U.S. Democratic presidential candidate Hillary Clinton and Republican rival Donald Trump clashed in a fiery debate on October 9, with Trump vowing to “jail” the Democratic nominee if he is elected and Clinton assailing her rival’s character and denouncing him as unfit for the White House.
In an acrimonious duel, Clinton and Trump traded blows over a video released days earlier in which Trump was heard talking about kissing and groping women and making other uninvited advances, Clinton’s handling of classified materials, and Russia’s alleged attempts to interfere in the November 8 election.
The debate at Washington University in St. Louis came just two days after the 2005 video with Trump’s crude remarks was leaked to the media, plunging the Republican Party into crisis as prominent lawmakers and governors in the party publicly said they would not vote for Trump.
Responding to the outcry over the video at the start of the debate, Trump called the comments he made nothing more than “locker-room talk.”
He added that he is “not proud” of the remarks but that the rise of the Islamic State (IS) extremist group and “the carnage all over the world” are more pressing issues for the United States.
He denied that he had actually committed any of the actions that he bragged about on the tape.
WATCH: Trump Threatens To Jail Clinton If He Wins
He said that U.S. President Bill Clinton, his opponent’s husband who had been accused of sexual misconduct, had done "far worse" to women.
"Mine are words and his are action," Trump said.
Hillary Clinton, meanwhile, said during the debate that the video is further evidence that Trump is unfit for the White House.
"He has said the video doesn't represent who he is, but I think it's clear to anyone who heard it that it represents exactly who he is," she said in response to Trump.
The release of the video on October 7 came after a Reuters-Ipsos poll earlier that day showed Clinton leading Trump by five percentage points in the race.
The fireworks and viscerally bad blood between the two continued as they debated other issues, including Clinton’s use of a private e-mail server during her tenure as secretary of state during U.S. President Barack Obama’s first term.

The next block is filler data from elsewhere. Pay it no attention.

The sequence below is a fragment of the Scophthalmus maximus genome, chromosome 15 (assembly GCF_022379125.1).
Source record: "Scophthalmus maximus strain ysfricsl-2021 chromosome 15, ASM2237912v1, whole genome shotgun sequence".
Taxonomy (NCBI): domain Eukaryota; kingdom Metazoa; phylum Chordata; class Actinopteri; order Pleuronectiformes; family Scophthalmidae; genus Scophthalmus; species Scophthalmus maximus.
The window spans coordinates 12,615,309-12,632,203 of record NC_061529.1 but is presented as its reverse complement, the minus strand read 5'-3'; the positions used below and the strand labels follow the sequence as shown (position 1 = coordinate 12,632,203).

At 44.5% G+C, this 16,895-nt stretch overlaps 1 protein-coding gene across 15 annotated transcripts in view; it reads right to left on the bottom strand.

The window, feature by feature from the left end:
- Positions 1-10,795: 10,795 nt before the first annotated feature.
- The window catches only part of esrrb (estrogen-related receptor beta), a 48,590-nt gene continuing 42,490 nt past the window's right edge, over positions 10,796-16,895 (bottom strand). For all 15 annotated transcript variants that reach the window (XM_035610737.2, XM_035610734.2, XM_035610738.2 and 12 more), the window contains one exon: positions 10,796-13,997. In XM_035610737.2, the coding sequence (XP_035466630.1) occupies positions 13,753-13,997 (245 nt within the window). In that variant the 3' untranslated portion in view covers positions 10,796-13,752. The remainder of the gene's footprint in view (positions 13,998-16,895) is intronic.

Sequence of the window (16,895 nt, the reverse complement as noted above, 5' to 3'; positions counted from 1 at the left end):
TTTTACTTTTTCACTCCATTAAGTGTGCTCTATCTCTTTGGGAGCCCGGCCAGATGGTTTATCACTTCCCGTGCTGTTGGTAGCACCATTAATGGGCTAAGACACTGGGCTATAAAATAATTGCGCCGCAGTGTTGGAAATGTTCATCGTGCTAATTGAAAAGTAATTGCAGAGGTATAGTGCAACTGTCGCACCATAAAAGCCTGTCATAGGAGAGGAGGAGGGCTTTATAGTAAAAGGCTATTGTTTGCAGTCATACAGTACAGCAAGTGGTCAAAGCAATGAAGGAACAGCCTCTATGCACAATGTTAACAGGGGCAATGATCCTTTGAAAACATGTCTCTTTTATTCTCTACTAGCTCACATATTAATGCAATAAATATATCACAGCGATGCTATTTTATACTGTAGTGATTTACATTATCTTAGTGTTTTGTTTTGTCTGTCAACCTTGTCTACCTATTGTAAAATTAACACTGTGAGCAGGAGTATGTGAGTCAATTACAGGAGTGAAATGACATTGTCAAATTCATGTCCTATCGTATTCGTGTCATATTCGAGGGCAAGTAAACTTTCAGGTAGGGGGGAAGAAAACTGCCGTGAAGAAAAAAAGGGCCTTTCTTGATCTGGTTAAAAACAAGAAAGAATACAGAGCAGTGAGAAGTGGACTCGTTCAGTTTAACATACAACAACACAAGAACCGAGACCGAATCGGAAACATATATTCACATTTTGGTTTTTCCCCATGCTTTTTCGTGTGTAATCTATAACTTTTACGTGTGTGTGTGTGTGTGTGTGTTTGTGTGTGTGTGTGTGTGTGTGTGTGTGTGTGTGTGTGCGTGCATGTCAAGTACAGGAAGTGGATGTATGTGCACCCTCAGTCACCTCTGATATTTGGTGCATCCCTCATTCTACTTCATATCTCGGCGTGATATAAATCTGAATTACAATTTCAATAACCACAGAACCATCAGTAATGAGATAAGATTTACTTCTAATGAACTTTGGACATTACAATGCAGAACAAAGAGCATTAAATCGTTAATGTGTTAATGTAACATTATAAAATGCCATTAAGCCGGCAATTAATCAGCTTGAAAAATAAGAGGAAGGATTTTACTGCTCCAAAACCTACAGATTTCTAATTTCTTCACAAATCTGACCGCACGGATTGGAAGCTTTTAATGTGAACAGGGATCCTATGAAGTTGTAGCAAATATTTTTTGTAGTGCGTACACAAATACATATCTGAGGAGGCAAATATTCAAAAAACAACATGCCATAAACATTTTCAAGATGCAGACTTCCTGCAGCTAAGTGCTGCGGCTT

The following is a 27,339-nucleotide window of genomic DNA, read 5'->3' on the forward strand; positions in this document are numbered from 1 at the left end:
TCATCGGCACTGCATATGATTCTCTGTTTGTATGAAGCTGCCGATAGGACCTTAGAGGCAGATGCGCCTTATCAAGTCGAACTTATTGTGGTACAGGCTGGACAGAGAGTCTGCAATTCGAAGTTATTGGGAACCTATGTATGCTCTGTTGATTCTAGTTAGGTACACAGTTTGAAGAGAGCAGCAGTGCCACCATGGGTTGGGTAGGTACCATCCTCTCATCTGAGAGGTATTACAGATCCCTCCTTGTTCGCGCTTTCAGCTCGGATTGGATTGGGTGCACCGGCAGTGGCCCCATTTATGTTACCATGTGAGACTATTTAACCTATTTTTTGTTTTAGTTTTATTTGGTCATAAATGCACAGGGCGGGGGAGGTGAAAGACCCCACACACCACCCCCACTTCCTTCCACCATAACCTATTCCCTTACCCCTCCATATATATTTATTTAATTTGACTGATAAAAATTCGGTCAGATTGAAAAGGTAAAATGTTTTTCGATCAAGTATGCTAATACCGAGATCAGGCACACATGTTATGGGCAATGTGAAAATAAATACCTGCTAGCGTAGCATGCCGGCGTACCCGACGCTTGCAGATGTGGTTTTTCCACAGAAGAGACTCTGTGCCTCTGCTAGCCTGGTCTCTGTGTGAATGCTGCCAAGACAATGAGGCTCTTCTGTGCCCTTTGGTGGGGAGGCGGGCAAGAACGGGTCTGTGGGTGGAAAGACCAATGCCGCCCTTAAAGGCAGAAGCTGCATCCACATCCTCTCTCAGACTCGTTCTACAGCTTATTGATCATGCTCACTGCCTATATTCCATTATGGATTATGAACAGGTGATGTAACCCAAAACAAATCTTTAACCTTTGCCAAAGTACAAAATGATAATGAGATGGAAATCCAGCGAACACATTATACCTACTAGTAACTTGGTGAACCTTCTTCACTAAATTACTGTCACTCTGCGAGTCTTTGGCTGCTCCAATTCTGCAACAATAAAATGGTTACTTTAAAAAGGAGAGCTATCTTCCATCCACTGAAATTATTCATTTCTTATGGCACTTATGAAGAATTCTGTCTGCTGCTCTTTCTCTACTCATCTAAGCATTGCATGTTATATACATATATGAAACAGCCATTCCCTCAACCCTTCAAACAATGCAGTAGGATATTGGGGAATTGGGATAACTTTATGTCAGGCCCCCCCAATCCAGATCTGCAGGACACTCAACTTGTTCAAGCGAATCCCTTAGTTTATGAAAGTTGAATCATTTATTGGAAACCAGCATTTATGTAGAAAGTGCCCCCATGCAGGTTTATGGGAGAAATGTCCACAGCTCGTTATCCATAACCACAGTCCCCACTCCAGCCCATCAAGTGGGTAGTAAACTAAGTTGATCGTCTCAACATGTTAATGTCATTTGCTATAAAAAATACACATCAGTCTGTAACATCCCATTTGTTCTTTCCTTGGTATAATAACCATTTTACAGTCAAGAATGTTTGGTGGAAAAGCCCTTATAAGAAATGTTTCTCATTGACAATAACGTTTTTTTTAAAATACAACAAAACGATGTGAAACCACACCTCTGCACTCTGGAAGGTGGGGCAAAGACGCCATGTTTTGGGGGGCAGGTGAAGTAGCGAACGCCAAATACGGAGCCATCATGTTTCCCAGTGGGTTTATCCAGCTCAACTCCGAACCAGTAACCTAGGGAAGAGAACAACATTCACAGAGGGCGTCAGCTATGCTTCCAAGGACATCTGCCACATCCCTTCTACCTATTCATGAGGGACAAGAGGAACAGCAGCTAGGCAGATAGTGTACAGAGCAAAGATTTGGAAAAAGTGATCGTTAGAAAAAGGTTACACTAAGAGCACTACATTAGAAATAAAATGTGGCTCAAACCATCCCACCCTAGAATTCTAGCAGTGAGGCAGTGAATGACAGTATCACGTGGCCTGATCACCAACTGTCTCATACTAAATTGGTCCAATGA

Trump vowed that if elected, he would appoint a special prosecutor to investigate the matter.
WATCH: Clinton Suggests Russia Working For Trump To Win
Clinton hit back by saying it was a "good that someone with the temperament of Donald Trump is not in charge of the law in our country," to which Trump replied: "Because you'd be in jail."
Clinton also accused Russia, which has become a central issue in the election amid Washington’s battered ties with Moscow over the Ukraine crisis and the Syria conflict, of orchestrating cyberattacks against U.S. organizations and individuals in order to help Trump get elected.
She said that recent cyberattacks, which Washington has accused Moscow of ordering, are part of an unprecedented campaign of interference in a U.S. election by a foreign power.
“We have never in the history of our country been in a situation where an adversary, a foreign power, is working so hard to influence the outcome of the election. And believe me, they’re not doing it to get me elected. They're doing it to try to influence the election for Donald Trump,” Clinton said.
Her claim came two days after the Obama administration for the first time accused the Russian government of directing the recent cyberattacks and leaks seemingly aimed at disrupting the election.
She suggested that Russians were behind a fresh dump of stolen digital documents -- some of which related to her views on trade and open borders, as well as financial reform -- that included private e-mails among her staff written as recently as the past few months.
Trump, who has spoken approvingly of Russian President Vladimir Putin and supports improving ties with Moscow, responded during the debate by calling Clinton’s assertion “so ridiculous.”
The Kremlin has repeatedly denied any involvement in the cyberattacks.
With reporting by Reuters, dpa, AFP, and NPR